Discover Science & Engineering 

“The work that DSE does in promoting science amongst the wider community needs to be highlighted. Through initiatives like Science Week, Discover Primary Science, My Science Career, Greenwave, Discover Sensors & more, DSE has an enormous positive influence young & old's attitude to science, engineering, technology and maths.” 

Sean Duke 

"A Science magazine editor, a Science TV slot presenter and a Science radio program presenter, Sean Duke does more than any other journalist to educate science to a largely science illiterate public. It also sets him apart that he can constructive criticise Irish science policy and stimulate debate. His campaign to get more Science on Irish TV and radio has been long and resolute." 

David McConnell 

“Genetics Professor at TCD, David introduced molecular biology to Ireland several decades ago. Now a formidable political influence for science, not only within TCD but in public and is frequently an adviser to the government.” 

Stephen Sullivan, Irish Stem Cell Foundation 

“An example of a new breed of young and determined scientist focused to change Irish science to make it more competitive internationally. “ 

Frank Gannon, Ex-SFI 

"Ex-head of SFI showed the cracks in Irish Science Policy when he quit the position of Science Foundation Ireland director half way through his contract to move to Australia. Despite no open confrontation with the Government (and particularly the then Minister for Finance Brian Lenihan), his departure made many speculate that uninformed political interference was compromising many of the decisions that should be taken to ensure the international competitiveness of Irish Science."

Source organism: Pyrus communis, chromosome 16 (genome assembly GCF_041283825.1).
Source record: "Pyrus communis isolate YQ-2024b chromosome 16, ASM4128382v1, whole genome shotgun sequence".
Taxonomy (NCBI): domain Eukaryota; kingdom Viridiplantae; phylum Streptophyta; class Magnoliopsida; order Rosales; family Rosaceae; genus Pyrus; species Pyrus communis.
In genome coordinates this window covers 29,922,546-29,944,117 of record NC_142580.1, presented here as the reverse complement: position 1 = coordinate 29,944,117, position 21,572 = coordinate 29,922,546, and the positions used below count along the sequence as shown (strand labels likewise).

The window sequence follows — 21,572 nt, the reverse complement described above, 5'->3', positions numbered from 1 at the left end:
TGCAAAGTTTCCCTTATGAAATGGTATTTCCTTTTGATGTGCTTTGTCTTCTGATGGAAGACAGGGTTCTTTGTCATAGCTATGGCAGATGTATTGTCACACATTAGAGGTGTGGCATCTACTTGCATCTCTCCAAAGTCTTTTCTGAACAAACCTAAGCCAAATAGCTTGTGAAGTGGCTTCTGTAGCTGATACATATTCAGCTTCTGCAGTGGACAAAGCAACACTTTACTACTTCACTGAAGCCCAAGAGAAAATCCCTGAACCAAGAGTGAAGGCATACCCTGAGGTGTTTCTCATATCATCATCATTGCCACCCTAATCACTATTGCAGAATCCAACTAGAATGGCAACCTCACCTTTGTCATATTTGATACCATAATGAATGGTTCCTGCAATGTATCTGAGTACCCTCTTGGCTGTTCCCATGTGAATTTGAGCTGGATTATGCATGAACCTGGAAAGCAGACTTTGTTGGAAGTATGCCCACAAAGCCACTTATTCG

Aoife McLysaght 

“Her role in promoting science amongst the general public is significant and her research puts her near the top of her field. She plays an important role in promoting science in women and young girls.” 

Dublin City of Science 

“Dublin's self proclamation of European City of Science on the year the European Science Open Forum takes place in our capital city may have been a bit cheeky, but it might also have been a stroke of genius. ESOF will put Ireland at the centre of European science this July but the City of Science programme will help further engage the public with science. The potential influence is incalculable - on policy, perception, funding etc. Particular mention to Ellen Byrne & Dave Fahy who have played a significant role in highlighting DCS online.” 

Aoibhinn Ní Shúilleabháin 

“Aoibhinn may not see herself as an influential figure in Irish science but her contribution to the promotion of science in schools and amongst the public must be acknowledged. She is the public face of Irish science and the public love her.” 

Prof Mark Ferguson, Director General SFI 

“The SFI play a immensely significant role in funding good scientific research in Ireland and their Director General deserves mentioning.” 

Prof Patrick Cunningham 

“The role of the Chief Scientific Advisor must not be underestimated, especially during these difficult economic times. Having a strong voice for thoughtful science policy is extremely important with governments looking at cutting costs rather than investing in innovation and jobs. Prof Cunningham played a significant role in Dublin being appointed host city of ESOF 2012. “